For everything there is a season …
Unlike most of the book, this week’s text in Ecclesiastes is a popular text that is often preached, albeit with a variety of different interpretations and applications. In particular the poem which spans verses 2 through 8 of chapter 3 became popular through Pete Seeger’s hit song, “Turn! Turn! Turn!” covered in 1965 by the American folk band, “The Byrds.” It is also a passage often preached in churches on New Year’s Eve as a springboard to teach on making timely resolutions, and how to act appropriately at significant times of one’s life. But this is by no means what the text teaches or implies.
It is quite clear that the theme of this passage is indeed “time;” the word is repeated 28 times over the 14 stanzas of the poem. But while man is the grammatical subject of the poem – as it is man who is born, dies, plants, plucks up, dances and mourns – the human subject plays no role in determining the time of his actions. Qoheleth (the author of Ecclesiastes) makes it very clear that it is God who is the determiner or the times and seasons of life. As much as man would like to be involved in planning out his days, he finds himself a victim, in a sense, of time and the cycle of life.
The poem sounds very much like the poem on the cycles of nature described in chapter 1: “A generation goes, and a generation comes … The sun rises and the sun goes down … The wind blows to the south, and goes around to the north … “ (1:4-6). In like manner to these repeated cycles in nature, we observe set times in our lives on earth: “A time to be born, and a time to die; a time to plant, and a time to pluck up what is planted …” In each case, that which occurs in time is ultimately cancelled by what inevitably occurs at a later time. So, all who are born eventually die; all that is planted is eventually plucked up; silence is cancelled by speech, love by hatred, and war by peace; and in the end there is no net gain to anything under the sun. What is there to celebrate in this consequence?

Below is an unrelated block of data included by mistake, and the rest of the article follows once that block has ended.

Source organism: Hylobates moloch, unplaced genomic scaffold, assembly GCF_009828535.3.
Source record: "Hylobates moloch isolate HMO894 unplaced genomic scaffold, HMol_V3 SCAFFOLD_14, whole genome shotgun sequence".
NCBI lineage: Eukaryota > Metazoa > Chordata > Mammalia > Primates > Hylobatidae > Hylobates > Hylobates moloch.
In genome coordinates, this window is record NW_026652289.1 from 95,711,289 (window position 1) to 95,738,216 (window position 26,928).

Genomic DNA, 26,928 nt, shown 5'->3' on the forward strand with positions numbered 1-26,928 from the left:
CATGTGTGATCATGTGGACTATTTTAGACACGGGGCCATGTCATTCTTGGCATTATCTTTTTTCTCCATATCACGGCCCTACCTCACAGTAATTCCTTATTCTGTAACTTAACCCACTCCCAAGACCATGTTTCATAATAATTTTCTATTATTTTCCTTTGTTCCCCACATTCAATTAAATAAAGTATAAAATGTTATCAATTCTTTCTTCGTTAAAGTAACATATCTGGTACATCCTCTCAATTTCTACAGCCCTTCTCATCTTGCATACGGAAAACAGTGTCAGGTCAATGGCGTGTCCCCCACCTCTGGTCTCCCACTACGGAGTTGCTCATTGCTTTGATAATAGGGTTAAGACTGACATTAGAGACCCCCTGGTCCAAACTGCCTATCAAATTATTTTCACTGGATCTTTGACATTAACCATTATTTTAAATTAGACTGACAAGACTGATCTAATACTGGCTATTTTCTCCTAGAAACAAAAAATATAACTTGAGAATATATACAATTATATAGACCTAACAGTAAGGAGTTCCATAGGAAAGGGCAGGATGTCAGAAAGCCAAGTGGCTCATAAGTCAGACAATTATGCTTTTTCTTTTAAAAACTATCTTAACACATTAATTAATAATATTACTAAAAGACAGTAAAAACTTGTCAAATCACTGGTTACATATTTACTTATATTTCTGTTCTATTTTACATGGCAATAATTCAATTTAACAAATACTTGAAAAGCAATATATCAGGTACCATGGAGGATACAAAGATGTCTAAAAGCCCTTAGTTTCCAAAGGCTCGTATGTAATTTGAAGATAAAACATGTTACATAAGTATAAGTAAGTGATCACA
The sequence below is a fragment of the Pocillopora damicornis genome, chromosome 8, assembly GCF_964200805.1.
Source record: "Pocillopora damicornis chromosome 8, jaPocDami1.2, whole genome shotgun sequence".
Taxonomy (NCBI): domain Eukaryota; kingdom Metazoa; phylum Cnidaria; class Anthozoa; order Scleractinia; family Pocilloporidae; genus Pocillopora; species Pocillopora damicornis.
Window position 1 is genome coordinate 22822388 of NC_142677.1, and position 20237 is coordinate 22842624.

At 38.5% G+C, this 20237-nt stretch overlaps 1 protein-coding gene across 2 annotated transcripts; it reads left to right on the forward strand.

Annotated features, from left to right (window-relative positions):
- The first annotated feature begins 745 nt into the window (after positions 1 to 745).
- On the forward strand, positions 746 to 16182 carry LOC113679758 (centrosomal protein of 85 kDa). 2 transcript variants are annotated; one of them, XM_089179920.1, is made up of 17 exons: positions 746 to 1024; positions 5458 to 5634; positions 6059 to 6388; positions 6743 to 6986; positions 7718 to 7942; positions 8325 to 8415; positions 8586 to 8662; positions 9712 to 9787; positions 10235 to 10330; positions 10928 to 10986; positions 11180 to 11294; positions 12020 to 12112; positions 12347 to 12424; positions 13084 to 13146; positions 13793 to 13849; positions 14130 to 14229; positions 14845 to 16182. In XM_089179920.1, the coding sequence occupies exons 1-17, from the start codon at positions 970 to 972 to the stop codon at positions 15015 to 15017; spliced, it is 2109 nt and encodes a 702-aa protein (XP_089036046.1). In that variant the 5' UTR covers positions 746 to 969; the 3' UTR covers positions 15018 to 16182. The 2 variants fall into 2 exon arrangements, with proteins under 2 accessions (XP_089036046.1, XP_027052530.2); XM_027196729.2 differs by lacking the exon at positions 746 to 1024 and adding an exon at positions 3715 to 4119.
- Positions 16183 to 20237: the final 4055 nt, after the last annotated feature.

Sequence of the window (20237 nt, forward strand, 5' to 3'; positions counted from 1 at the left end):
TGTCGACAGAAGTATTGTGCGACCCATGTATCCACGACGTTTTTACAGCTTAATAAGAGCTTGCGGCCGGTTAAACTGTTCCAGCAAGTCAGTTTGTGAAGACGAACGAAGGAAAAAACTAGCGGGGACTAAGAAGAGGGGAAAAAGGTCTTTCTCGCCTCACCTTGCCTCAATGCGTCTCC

Yet many celebrate the cycle of life. In Hinduism, for example, there is the concept that karma (causal action in time) is repeated during the cycle of birth and rebirth over numerous life times, which is necessary for the final liberation of the soul. In the Disney movie “The Lion King,” at the poignant birth of the new lion cub Simba, who is destined to replace his father King Mufasa, the anthem rings forth celebrating the “Circle of Life.” According to the song, the circle of life moves us all through despair and hope, faith and love, but rather than no net gain, the song teaches that, “There is more to see than can ever be seen … More to find than can ever be found.” While this is a nice sentiment, and it is rather flattering to think that when our bodies go into the grave that they will be something more important than worm food, Qoheleth teaches that there is really not that much to celebrate in the circle of life. Instead, this popular poem is a lamentation over the fact humanity has no control over the outcome that time (or better the God of time) brings to pass.
Qoheleth’s hope is not found in gaining anything under the sun, but rather in enjoying the beautiful moments that God makes in His time, and looking to that which God places in the hearts of men concerning eternity. God has set the times and seasons of the cycles of life ultimately for us to bow before Him as the Almighty Sovereign King who rules over time and the cycles of life.